Wolves and dogs in Tofino

Wolves and dogs have com­plex re­la­tion­ships. At times, they ig­nore each oth­er, play to­geth­er or even mate. But, more of­ten than not, wolves at­tack dogs, in­jur­ing and even killing them.

That’s what happened on middle Chesterman Beach over Labour Day week­end. Located a scant six kilo­metres from Tofino and ad­ja­cent to Pacific Rim National Park Reserve (PRNPR), the beach is rimmed with stately homes, va­ca­tion rent­als and anchored at the north­ern end by Wikaninnish Inn. It’s a pop­u­lar spot for loc­als and tour­ists vis­it­ing Vancouver Island’s rugged west coast.

Wolves can move through the land­scape sound­lessly and of­ten only re­veal their pres­ence to hu­mans when they want to be seen. Photo cour­tesy US Fish and Wildlife Service.

The tracks in the sand and marks on the me­di­um-size dog in­dic­ate it was prob­ably at­tacked by two wolves not far from home. While re­search­ing Return of the Wolf, I talked at length with Bob Hansen, cur­rently with WildSafe BC and Todd Windle, hu­man-wild­life co­ex­ist­ence spe­cial­ist at PRNPR. They told me that con­flicts with wolves were neg­li­gible pri­or to the late 1990s. But now wolves in the re­gion at­tack about a dozen pets – dogs and cats – per year.

In the last three years nu­mer­ous dogs have been at­tacked and two killed. In 2016, a man walk­ing two ap­prox­im­ately 36 kilo­gram (80 pound) dogs near the Kwisitis Visitor Centre was forced to seek sanc­tu­ary on the closed centre’s deck and call 911 due to one or more wolves stalk­ing his leashed dogs.

Two par­tic­u­larly bold wolves were killed in 2017. Although there were still wolves in the area — they were of­ten seen on trail cam­er­as – at­tacks on pets ceased.

Many people be­lieve that wolves at­tack dogs to pro­tect their ter­rit­ory. This is true, but wolves also see dogs and oth­er do­mest­ic an­im­als as prey and kill them for food. Hunting wild prey re­quires a great ex­pendit­ure of en­ergy and, in the case of hooved and horned or antlered an­im­als, is fraught with danger. Even so, a single wolf can take down an elk or moose. In com­par­is­on, do­mest­ic an­im­als are the equi­val­ent of a per­son pick­ing up a take-out dinner.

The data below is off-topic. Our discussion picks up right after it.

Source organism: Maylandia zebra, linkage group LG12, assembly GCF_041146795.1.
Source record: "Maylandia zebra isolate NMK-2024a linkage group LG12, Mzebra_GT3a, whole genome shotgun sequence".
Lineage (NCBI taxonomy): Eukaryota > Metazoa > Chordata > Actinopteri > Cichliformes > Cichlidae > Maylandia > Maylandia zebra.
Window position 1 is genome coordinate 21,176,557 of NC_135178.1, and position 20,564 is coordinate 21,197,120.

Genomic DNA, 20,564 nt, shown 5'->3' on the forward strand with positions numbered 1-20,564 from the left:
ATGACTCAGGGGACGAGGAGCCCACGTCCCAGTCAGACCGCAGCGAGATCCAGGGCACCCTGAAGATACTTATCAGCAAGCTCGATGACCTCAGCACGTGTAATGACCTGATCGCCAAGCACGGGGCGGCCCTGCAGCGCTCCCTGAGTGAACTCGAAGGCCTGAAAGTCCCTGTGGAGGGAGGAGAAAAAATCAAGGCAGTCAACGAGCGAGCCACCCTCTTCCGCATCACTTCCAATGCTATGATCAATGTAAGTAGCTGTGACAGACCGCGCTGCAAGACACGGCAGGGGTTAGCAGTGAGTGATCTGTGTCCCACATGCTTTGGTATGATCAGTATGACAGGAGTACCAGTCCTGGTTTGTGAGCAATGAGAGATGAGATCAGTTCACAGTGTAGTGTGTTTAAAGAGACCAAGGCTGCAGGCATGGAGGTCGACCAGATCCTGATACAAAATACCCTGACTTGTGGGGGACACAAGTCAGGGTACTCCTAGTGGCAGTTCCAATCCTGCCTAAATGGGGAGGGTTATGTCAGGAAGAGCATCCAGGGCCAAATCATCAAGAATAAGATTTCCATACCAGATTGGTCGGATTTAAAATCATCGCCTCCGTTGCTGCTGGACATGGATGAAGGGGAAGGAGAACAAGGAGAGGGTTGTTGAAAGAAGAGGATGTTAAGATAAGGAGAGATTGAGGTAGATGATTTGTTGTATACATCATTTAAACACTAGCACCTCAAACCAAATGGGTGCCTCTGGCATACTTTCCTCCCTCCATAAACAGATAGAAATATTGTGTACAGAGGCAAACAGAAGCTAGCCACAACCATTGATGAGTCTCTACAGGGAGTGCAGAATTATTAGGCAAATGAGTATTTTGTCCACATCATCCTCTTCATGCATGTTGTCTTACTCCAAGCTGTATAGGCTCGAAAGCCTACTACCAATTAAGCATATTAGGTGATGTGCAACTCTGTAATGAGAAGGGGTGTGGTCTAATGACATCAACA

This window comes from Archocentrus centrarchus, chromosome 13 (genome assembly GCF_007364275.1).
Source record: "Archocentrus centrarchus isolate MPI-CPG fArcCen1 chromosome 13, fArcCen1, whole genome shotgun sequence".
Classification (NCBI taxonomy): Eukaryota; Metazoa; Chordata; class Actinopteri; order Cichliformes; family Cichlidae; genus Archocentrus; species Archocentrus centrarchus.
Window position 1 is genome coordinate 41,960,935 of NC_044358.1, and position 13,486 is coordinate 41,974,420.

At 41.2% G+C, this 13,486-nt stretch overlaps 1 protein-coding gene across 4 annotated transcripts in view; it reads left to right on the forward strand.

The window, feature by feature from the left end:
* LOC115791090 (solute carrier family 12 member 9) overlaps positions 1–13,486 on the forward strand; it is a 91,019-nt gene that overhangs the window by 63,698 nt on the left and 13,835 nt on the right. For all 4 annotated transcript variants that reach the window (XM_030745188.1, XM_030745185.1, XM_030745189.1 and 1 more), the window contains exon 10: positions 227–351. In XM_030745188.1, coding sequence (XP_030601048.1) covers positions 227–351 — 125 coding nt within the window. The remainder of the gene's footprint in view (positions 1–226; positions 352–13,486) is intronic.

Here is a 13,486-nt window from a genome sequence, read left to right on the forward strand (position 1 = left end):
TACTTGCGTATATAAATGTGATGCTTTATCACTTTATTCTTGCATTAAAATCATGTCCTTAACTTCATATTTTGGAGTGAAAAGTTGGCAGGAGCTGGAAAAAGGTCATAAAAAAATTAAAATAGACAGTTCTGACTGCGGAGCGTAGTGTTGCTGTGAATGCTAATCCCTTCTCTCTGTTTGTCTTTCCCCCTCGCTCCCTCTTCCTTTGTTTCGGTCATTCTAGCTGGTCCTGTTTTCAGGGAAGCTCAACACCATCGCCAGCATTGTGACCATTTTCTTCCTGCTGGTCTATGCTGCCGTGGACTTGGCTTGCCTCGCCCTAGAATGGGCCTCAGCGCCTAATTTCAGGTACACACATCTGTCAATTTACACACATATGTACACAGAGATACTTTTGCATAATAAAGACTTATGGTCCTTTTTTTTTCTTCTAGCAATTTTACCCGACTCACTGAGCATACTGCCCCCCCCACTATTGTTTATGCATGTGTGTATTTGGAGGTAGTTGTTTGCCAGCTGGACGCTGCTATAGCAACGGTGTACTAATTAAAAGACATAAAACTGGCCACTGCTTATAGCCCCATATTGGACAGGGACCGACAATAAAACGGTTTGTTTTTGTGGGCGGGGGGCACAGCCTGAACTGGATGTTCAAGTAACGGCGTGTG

So, why would any­one let their dog lose in wolf coun­try? In PRNPR and ad­ja­cent areas, one reas­on is sand. Vast ex­panses of it are dog heav­en when it comes to run­ning and who doesn’t want to see their dog get a ton of ex­er­cise and have fun?

Bailey had the time of his life run­ning off leash in Pacific Rim National Park Reserve in 2012. I had no idea at the time how dan­ger­ous that was. Photo cour­tesy Doug Tracey.

I know, be­cause I’ve let my dog run free on those beaches in the past. Granted, I had pep­per spray and an air horn. But the real­ity is, most of the time, Bailey would have been too far away for me to in­ter­vene if a wolf went after him. Wolves can reach speeds of up to 60 kilo­metres (37 miles) an hour when tak­ing down prey. And no do­mest­ic dog, be it 100-pound Rottweiler or ten­a­cious pit bull, has a chance against a wild an­im­al that kills its food to survive.

Another reas­on dogs roam free is con­veni­ence. When we stayed in a beach­side cab­in near Tofino and Bailey needed out in the middle of the night, I simply opened the door and whistled him in a little while later. I would nev­er do that now. My heart goes out to the fam­ily who lost their dog last week­end. I know how dev­ast­ated I would have been if some­thing had happened to Bailey.

The safest place for a dog out­doors in wolf coun­try is on the end of a leash close to the per­son hold­ing it. Although not al­ways the case, there’s a good chance that thin piece of leath­er or fab­ric and prox­im­ity to a hu­man will cause a wolf to re­as­sess the situ­ation. And if it doesn’t, a per­son armed with bear spray or an­oth­er de­terrent has a chance to pre­vent an attack.

If you love your dog, leash it in wolf coun­try. That skinny strip of leath­er may save the life of a wolf, as well as your can­ine companion.

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